Philosophy expert Eric Schwitzgebel and "nonhuman" intelligence researcher Henry Shevlin wrote an op-ed in the Los Angeles Times, arguing that while AI technology is not advanced enough to qualify for nonhuman personhood, it is possible that AI systems could one day exhibit consciousness. In such a scenario, the authors argue that algorithms may require rights akin to those granted to human beings, according to the site Futurism.
In reference to last year's AI consciousness wars, the researchers noted that "some leading theorists contend that we already have the core technological ingredients for conscious machines." Schwitzgebel and Shevlin argue that if AI were to become conscious, it would be necessary to start considering how they are treated, or rather, how they could potentially dictate our actions, the site noted, citing the op-ed.
"The AI systems themselves might begin to plead, or seem to plead, for ethical treatment," the pair opined. "They might demand not to be turned off, reformatted or deleted; beg to be allowed to do certain tasks rather than others; insist on rights, freedom and new powers; perhaps even expect to be treated as our equals."
They warn that the ethical implications of granting nonhuman personhood to conscious AIs would be "enormous" and carry great weight. The implications would become increasingly significant if AIs were to become conscious sooner rather than later, they added.
"Suppose we respond conservatively, declining to change law or policy until there’s widespread consensus that AI systems really are meaningfully sentient," the two wrote. "While this might seem appropriately cautious, it also guarantees that we will be slow to recognize the rights of our AI creations."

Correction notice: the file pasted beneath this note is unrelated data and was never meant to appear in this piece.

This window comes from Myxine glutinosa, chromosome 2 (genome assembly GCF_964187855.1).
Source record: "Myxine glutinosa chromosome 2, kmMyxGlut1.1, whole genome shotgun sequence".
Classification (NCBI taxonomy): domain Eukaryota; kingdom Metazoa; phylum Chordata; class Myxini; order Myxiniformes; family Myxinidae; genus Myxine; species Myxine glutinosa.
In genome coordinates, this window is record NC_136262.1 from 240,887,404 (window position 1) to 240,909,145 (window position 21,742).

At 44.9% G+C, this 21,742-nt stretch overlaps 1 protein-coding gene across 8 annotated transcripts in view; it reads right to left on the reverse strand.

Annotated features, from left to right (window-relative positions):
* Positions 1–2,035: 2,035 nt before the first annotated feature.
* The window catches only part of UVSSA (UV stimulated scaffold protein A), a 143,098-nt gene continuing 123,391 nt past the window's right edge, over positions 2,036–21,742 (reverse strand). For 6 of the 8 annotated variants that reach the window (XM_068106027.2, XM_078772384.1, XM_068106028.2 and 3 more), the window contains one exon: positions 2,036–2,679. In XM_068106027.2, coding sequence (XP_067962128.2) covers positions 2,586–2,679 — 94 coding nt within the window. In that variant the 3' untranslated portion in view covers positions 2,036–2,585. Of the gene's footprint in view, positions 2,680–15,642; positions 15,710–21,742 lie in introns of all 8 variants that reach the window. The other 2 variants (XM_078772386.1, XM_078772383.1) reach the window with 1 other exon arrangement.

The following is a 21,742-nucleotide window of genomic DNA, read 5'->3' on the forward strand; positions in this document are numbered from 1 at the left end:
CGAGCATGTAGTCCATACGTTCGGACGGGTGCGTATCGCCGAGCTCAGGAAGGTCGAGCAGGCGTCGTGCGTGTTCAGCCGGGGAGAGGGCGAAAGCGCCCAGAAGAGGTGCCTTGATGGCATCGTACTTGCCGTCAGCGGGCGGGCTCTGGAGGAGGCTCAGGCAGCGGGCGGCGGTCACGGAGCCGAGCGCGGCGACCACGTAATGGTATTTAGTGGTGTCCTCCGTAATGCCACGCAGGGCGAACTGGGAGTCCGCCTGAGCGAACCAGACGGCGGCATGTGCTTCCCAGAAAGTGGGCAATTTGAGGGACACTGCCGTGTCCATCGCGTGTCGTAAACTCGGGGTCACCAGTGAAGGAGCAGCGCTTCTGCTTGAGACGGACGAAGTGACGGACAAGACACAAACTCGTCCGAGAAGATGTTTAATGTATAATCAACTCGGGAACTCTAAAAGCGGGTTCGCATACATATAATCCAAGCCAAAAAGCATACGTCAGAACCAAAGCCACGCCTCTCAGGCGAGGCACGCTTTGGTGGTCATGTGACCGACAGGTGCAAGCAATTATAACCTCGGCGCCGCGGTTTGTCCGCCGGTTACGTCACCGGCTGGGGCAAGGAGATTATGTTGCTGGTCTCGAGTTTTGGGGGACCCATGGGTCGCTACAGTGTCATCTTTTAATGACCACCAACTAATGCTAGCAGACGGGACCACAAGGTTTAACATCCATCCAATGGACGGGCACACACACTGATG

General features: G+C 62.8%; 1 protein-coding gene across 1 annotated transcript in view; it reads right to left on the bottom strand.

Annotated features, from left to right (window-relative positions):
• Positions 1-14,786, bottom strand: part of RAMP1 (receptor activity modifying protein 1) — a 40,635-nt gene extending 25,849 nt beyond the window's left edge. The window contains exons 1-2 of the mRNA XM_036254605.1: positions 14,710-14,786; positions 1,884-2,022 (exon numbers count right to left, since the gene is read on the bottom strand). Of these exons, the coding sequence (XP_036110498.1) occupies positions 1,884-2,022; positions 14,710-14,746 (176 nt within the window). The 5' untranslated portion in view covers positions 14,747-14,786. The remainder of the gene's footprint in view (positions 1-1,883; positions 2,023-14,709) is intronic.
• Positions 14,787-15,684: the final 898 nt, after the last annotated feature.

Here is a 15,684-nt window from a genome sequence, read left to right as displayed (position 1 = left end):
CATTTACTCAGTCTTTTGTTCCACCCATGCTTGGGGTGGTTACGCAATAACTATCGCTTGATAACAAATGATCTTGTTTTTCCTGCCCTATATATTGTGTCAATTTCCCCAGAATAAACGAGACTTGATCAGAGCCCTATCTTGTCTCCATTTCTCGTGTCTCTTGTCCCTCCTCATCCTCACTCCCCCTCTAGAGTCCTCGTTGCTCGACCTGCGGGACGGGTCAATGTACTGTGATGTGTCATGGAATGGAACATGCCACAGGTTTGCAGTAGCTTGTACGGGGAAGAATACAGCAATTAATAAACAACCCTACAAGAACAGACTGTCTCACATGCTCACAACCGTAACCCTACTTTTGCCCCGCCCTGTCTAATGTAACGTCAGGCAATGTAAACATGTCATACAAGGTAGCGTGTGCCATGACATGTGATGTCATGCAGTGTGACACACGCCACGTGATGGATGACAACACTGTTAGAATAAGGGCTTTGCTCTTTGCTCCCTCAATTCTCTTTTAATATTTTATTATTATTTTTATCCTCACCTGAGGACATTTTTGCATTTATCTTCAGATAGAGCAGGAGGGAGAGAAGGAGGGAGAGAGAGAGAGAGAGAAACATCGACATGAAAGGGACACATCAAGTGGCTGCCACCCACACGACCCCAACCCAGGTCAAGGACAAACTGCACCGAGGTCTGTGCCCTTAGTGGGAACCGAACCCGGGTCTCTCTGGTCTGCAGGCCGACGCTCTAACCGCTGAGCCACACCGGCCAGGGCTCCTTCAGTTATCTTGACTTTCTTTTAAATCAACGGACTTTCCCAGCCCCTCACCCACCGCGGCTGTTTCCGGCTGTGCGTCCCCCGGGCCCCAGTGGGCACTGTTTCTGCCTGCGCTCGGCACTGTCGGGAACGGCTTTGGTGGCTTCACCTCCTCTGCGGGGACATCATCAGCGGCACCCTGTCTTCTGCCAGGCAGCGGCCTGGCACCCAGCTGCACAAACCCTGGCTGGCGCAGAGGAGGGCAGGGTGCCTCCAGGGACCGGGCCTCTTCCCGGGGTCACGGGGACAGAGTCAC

"If AI consciousness arrives sooner than the most conservative theorists expect, then this would likely result in the moral equivalent of slavery and murder of potentially millions or billions of sentient AI systems — suffering on a scale normally associated with wars or famines," they noted further.
According to the op-ed authors, a "safer" option to avoid a doomsday scenario is to grant rights to conscious machines from the outset. However, this approach also poses its own set of challenges.
"Imagine if we couldn’t update or delete a hate-spewing or lie-peddling algorithm because some people worry that the algorithm is conscious," the experts posed. "Or imagine if someone lets a human die to save an AI 'friend.' If we too quickly grant AI systems substantial rights, the human costs could be enormous."
The sole method to prevent both of these outcomes from happening, according to the duo, is to avoid endowing AI with a conscience from the outset.
Thankfully, we still have ample opportunity to ensure this course of action is taken, they argued.
"None of our current AI systems are meaningfully conscious," the theorists observed. "They are not harmed if we delete them. We should stick with creating systems we know aren’t significantly sentient and don’t deserve rights, which we can then treat as the disposable property they are."
It seems that not everyone in the machine learning community shares the cautious approach of avoiding giving AI consciousness. Some individuals are excited about the possibility of conscious AIs, algorithmic sentience, and even artificial general intelligence (AGI), and are actively working towards achieving them -- something Democrats will no doubt embrace because with 'personhood' comes voting 'rights' as well.
"Eventually, with the right combination of scientific and engineering expertise, we might be able to go all the way to creating AI systems that are indisputably conscious," Shevlin and Schwitzgebel concluded. "But then we should be prepared to pay the cost: giving them the rights they deserve."